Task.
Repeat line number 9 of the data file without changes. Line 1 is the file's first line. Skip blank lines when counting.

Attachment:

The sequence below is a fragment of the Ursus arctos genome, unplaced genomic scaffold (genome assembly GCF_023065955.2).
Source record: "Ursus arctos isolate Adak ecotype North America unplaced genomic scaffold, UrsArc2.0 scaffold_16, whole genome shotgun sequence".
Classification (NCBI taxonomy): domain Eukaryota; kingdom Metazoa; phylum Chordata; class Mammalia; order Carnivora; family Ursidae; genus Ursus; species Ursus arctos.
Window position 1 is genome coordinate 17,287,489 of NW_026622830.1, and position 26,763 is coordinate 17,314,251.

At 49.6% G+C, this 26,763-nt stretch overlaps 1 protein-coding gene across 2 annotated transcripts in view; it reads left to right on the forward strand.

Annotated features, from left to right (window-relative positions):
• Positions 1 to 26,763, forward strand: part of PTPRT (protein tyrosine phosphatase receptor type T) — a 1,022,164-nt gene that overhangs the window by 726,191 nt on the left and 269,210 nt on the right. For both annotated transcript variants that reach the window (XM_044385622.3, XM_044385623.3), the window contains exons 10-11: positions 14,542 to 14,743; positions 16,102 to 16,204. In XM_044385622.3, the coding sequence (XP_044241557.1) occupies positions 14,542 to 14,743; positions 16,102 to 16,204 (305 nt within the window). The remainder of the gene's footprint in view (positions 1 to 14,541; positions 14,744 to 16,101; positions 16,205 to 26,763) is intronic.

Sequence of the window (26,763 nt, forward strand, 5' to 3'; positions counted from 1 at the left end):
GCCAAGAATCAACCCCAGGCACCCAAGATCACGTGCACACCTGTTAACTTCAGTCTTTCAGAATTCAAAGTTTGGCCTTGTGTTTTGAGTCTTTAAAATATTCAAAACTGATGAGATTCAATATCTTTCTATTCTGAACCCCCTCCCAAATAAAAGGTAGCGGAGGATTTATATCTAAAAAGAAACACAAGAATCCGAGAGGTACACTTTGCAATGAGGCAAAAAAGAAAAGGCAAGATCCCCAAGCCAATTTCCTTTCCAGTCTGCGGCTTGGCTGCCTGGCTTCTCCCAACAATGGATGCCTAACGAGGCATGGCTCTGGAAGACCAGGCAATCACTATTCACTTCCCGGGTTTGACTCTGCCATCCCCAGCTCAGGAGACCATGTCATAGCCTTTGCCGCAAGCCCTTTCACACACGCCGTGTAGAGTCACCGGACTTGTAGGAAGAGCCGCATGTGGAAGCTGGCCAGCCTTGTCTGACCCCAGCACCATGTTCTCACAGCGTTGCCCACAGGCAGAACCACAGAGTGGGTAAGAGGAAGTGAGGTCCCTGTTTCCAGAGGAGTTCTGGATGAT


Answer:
GCCAAGAATCAACCCCAGGCACCCAAGATCACGTGCACACCTGTTAACTTCAGTCTTTCAGAATTCAAAGTTTGGCCTTGTGTTTTGAGTCTTTAAAATATTCAAAACTGATGAGATTCAATATCTTTCTATTCTGAACCCCCTCCCAAATAAAAGGTAGCGGAGGATTTATATCTAAAAAGAAACACAAGAATCCGAGAGGTACACTTTGCAATGAGGCAAAAAAGAAAAGGCAAGATCCCCAAGCCAATTTCCTTTCCAGTCTGCGGCTTGGCTGCCTGGCTTCTCCCAACAATGGATGCCTAACGAGGCATGGCTCTGGAAGACCAGGCAATCACTATTCACTTCCCGGGTTTGACTCTGCCATCCCCAGCTCAGGAGACCATGTCATAGCCTTTGCCGCAAGCCCTTTCACACACGCCGTGTAGAGTCACCGGACTTGTAGGAAGAGCCGCATGTGGAAGCTGGCCAGCCTTGTCTGACCCCAGCACCATGTTCTCACAGCGTTGCCCACAGGCAGAACCACAGAGTGGGTAAGAGGAAGTGAGGTCCCTGTTTCCAGAGGAGTTCTGGATGAT